If you’re about to purchase a home, you’ve probably been told to get title insurance. But what exactly is title insurance—and do you really need it?
What is title insurance? Title insurance protects you, as the owner of the property – and your lender, if you have a mortgage – against any defects in the title to your property, or any contrary claims of ownership that might arise. Before you close on your home, your attorney or settlement agent will complete a title search or title examination on the property. This is an examination of the title records available in the county where the property is located, and it’s done to ensure that you’re getting "clear title" (valid ownership) to the property you’re buying. Title insurance provides coverage for issues or disputes of record which could impact your ownership rights.
What do title searches reveal? A title search often reveals liens on a property from prior owners which may include mortgages, unpaid property taxes, judgments, and searches also reveal recorded road or utility easements. The "chain of title" found in the title exam shows all property transfers in the past – that’s past owners’ names and the dates of transfer of ownership. In communities with homeowners or condominium associations, there are often recorded restrictions that govern your use of the property.
Title insurance fees? Fees can vary widely, depending on the price of your home, the amount of your loan and your location. The good news: you’ll only pay once for title insurance, and it remains in effect for as long as you own your home. Jeremy Yohe, a spokesperson for the American Land Title Association (ALTA), a trade group, says that buyers should expect to pay about one-half of one percent of the home’s purchase price. There are national and local title insurance companies; some of the nationals are First American Title, Old Republic Title and Stewart Title.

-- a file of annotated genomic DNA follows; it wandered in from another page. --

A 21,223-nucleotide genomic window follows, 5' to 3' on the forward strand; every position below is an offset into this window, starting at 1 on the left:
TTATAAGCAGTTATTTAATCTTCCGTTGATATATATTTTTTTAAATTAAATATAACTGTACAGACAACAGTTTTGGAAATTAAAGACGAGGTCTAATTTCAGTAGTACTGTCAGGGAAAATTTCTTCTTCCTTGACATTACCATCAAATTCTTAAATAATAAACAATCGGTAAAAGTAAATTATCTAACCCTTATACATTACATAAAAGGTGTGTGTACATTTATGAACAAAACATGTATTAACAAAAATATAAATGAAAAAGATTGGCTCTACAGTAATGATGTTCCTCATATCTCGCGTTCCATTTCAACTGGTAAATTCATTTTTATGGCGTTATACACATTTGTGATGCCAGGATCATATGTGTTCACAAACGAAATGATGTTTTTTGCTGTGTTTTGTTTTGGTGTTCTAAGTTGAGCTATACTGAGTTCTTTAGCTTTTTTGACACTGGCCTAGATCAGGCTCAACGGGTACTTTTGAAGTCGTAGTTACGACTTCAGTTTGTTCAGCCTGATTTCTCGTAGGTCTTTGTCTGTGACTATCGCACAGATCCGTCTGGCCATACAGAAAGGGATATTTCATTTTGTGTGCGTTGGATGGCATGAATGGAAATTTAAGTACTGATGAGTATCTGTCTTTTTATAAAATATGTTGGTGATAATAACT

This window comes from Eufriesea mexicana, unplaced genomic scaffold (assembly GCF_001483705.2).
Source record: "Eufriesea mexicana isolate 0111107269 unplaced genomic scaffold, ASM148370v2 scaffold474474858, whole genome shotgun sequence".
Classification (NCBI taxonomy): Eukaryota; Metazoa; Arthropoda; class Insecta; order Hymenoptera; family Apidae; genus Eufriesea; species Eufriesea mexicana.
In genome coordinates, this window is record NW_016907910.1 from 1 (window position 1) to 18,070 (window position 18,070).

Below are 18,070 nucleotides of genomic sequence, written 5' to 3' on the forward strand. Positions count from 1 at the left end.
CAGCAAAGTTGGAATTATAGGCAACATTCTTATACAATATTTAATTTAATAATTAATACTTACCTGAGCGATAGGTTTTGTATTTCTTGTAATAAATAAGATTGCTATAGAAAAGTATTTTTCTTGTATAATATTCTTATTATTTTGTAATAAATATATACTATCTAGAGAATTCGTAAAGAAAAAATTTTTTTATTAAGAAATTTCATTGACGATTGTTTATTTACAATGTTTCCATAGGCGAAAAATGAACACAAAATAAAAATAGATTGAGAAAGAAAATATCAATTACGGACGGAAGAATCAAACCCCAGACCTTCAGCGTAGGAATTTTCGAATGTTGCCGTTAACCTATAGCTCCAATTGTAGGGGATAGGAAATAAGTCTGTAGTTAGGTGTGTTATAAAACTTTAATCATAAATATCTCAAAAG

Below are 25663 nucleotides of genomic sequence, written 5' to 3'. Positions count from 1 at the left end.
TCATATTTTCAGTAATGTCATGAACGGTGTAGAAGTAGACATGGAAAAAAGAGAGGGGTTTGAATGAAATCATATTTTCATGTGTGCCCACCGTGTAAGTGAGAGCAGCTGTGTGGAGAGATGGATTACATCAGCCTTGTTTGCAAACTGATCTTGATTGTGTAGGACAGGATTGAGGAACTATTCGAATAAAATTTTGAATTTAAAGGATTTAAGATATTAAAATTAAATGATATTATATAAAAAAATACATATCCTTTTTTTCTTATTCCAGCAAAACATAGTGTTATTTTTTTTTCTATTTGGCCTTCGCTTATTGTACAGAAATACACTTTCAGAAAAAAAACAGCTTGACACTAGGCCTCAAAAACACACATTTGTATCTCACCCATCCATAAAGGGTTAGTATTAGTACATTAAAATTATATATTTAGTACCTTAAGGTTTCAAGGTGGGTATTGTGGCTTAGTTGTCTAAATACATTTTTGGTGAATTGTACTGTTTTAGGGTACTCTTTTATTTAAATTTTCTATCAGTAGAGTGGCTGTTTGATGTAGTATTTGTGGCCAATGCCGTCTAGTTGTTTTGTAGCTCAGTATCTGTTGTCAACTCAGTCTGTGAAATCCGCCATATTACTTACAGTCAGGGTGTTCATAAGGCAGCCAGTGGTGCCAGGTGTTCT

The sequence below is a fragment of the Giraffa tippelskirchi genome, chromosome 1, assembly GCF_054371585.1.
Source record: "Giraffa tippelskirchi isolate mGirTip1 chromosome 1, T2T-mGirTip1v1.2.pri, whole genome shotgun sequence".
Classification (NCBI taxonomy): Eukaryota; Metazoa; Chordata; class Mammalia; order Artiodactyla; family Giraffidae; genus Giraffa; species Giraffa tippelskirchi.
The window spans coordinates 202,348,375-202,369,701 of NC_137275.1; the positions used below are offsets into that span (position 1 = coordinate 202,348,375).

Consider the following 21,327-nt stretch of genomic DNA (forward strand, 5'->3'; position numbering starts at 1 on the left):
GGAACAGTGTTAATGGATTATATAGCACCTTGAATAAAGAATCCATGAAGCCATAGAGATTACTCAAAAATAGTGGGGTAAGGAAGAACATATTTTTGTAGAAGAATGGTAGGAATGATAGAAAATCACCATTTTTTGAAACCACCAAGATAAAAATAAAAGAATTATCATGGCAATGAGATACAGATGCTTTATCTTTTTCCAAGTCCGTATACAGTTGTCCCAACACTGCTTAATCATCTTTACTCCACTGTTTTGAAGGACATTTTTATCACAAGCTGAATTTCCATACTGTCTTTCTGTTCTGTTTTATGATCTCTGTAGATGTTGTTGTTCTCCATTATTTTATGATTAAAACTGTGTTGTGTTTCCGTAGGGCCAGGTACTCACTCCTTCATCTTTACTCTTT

Beware of closing scams! If you’re about to close on a home purchase, be aware of a scam that’s become so common that the Federal Trade Commission recently issued a consumer advisory. Here’s how it works: Scammers hack into the email accounts of homebuyers or real estate agents to learn about upcoming transactions. The hacker then sends an email to the buyer—posing as the real estate agent or title company—and provides the buyer with fraudulent wiring instructions. Buyers who fall for this scam and wire funds usually lose their closing funds. If you’re buying a home and get an email with wiring instructions, contact your closing agent immediately. Do NOT call the number contained in the email, as that could be fraudulent as well. Verify the settlement agent’s phone number online AND through your real estate agent. Make sure the phone number is valid. Settlement agents and closing attorneys also use "Secure Email" when sending closing documents and wiring instructions. Emails regarding your home closing which are NOT secure (do not require User I.D. and Password) are a red flag that the communication may be a scam.
Additional resources: For more information on title insurance, or to shop for a policy, visit www.homeclosing101.org, which is ALTA’s consumer website.